The Kid Should See This Smart videos for curious minds of all ages: Science, art, nature, animals, space, technology, DIY, food, music, animation, and more Sat, 18 Feb 2017 21:56:47 +0000 en-US hourly 1 The exceptional life of Benjamin Banneker Fri, 17 Feb 2017 05:51:16 +0000 Born in 1731 on a farm in Baltimore, Maryland, Benjamin Banneker was an accomplished author, publisher, scientist, astronomer, mathematician, urban planner, activist, and farmer throughout his life. A free descendant of enslaved Africans, his opportunities for formal schooling were limited, but Banneker’s talents in mathematics, engineering, and the natural world flourished through his independent pursuit of knowledge and problem solving. Learn more about Benjamin Banneker’s exceptional life in this TED Ed by Rose-Margaret Ekeng-Itua.

Plus, dig deeper with TED Ed:

Visit PBS to read excerpts from his almanac, a summary of his letters to Thomas Jefferson, and Jefferson’s response to him. The National Archives of the United States has a transcript of Banneker’s actual letter to Thomas Jefferson here. Here is a link to the Library of Congress that displays Jefferson’s letter in response to Banneker. Here are more resources about Banneker that include actual photos of Banneker’s Almanac.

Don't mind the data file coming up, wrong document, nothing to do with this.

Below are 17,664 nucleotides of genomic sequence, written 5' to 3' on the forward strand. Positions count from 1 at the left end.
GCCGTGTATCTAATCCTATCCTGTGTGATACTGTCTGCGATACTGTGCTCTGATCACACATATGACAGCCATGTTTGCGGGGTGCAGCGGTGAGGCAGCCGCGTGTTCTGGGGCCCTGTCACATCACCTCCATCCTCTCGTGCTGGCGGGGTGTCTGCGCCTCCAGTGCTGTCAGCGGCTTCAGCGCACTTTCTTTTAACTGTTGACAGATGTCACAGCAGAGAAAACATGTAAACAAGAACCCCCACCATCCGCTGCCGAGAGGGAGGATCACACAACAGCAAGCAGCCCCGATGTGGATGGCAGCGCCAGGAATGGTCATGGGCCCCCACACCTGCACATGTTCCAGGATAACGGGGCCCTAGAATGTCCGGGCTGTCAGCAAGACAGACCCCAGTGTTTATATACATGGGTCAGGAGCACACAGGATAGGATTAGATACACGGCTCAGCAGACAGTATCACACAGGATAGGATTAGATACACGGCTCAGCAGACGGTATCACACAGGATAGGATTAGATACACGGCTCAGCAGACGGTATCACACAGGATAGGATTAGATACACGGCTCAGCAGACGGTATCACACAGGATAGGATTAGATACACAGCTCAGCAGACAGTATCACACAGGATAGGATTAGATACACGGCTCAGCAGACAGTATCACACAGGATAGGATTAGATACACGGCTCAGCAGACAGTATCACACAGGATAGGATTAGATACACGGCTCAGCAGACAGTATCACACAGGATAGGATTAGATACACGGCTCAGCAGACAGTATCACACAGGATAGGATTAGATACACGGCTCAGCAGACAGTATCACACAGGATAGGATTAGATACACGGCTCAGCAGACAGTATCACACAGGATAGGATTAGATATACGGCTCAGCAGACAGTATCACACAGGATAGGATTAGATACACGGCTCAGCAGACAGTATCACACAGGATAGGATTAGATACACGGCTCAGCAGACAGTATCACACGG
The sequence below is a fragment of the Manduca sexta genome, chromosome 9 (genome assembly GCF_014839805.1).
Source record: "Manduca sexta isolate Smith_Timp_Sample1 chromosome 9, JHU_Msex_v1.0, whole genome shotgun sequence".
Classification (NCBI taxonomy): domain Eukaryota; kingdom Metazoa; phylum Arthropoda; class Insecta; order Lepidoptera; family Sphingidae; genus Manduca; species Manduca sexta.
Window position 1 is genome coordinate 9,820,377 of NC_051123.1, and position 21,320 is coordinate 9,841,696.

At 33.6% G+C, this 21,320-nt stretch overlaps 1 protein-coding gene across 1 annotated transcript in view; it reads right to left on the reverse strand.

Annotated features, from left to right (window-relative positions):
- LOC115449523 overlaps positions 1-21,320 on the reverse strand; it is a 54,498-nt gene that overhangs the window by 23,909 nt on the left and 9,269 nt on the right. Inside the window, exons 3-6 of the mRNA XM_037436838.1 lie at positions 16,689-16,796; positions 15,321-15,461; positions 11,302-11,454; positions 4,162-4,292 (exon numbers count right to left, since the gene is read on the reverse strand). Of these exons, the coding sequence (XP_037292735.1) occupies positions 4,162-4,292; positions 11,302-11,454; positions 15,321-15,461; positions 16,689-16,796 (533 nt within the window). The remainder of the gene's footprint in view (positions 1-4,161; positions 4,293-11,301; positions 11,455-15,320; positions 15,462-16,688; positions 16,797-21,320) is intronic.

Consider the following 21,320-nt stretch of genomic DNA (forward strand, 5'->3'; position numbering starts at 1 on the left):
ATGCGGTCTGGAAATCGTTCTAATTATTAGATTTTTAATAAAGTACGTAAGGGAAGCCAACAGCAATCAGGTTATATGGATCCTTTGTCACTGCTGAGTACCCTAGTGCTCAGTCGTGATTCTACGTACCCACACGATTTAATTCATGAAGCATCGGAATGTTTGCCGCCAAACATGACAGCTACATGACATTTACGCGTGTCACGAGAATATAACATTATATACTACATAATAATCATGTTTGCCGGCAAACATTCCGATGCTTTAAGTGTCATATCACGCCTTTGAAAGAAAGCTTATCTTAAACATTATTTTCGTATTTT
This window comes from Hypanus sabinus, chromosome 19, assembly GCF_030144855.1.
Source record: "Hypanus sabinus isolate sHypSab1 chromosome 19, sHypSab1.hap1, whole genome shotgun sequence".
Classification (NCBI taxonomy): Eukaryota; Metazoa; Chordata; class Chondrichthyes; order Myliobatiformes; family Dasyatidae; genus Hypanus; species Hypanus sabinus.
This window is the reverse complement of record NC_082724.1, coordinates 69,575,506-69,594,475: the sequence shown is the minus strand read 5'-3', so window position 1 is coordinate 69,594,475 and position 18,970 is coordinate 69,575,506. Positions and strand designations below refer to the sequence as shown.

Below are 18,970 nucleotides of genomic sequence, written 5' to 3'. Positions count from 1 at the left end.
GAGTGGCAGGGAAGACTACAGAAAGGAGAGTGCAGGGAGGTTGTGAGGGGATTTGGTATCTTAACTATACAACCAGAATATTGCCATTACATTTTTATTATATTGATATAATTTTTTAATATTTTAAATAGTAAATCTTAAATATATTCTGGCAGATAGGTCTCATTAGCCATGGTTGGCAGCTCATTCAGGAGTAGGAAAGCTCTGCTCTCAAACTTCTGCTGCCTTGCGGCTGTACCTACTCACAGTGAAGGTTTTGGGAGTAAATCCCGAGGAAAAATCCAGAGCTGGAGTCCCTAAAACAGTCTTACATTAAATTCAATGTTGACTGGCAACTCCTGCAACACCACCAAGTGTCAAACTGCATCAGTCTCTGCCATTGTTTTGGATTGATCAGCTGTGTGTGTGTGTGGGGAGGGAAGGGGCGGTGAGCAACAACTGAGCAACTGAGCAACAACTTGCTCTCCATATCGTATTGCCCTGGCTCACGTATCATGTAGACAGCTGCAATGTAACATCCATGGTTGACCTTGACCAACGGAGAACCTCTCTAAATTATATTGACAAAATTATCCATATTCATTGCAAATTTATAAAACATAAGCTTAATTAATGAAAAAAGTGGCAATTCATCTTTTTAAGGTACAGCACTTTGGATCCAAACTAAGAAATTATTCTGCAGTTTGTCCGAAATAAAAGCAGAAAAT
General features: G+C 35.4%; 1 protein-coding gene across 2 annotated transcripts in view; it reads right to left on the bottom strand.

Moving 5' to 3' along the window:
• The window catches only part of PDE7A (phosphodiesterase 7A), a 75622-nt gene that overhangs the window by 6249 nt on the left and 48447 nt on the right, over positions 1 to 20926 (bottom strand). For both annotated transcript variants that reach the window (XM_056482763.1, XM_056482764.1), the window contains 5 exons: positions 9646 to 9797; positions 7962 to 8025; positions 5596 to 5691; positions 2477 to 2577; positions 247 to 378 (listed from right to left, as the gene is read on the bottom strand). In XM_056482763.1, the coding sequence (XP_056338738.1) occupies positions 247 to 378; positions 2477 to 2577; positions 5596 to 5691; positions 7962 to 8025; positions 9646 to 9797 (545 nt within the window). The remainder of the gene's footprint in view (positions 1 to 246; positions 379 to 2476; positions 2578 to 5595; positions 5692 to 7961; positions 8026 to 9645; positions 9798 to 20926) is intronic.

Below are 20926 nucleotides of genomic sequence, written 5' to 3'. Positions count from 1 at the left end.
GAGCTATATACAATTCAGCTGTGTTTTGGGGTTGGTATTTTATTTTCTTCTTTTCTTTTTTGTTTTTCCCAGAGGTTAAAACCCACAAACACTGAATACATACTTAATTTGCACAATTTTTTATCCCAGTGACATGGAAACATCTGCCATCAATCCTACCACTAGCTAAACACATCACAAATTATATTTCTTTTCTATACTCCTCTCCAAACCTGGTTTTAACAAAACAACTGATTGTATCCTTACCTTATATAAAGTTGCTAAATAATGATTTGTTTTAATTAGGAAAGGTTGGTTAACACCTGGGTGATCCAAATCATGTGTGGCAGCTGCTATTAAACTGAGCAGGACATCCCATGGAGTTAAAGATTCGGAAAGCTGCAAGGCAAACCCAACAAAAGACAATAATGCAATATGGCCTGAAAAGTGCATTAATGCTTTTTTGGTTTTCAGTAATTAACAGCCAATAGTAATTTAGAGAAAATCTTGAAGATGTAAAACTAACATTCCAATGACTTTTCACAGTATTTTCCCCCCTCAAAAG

Retrobituaries: Benjamin Banneker, the African-American Mathematician Who May Have Saved Washington, D.C. has some links to awesome resources about Banneker and discusses the impact he had on our country’s history.

For more information on Banneker’s Almanac, and his place in the history of the United States, visit this Library of Congress site.

Next, more stories: France A. Córdova – Nautilus’ Spark of Science, The Animated Life of A.R. Wallace, and Dr. Mae Jemison, NASA Astronaut: I Wanted To Go Into Space. ]]> 0
Throwing a simple pottery salt pot on the wheel Fri, 17 Feb 2017 04:45:47 +0000 From Ingleton Pottery, watch this quick and simple demonstration of how a pottery salt cellar or pot can be created on a potter’s wheel. The piece consists of a closed round vase shape that’s given a large side hole for accessing the salt. It can also be used as a garlic storage pot or a bird feeder.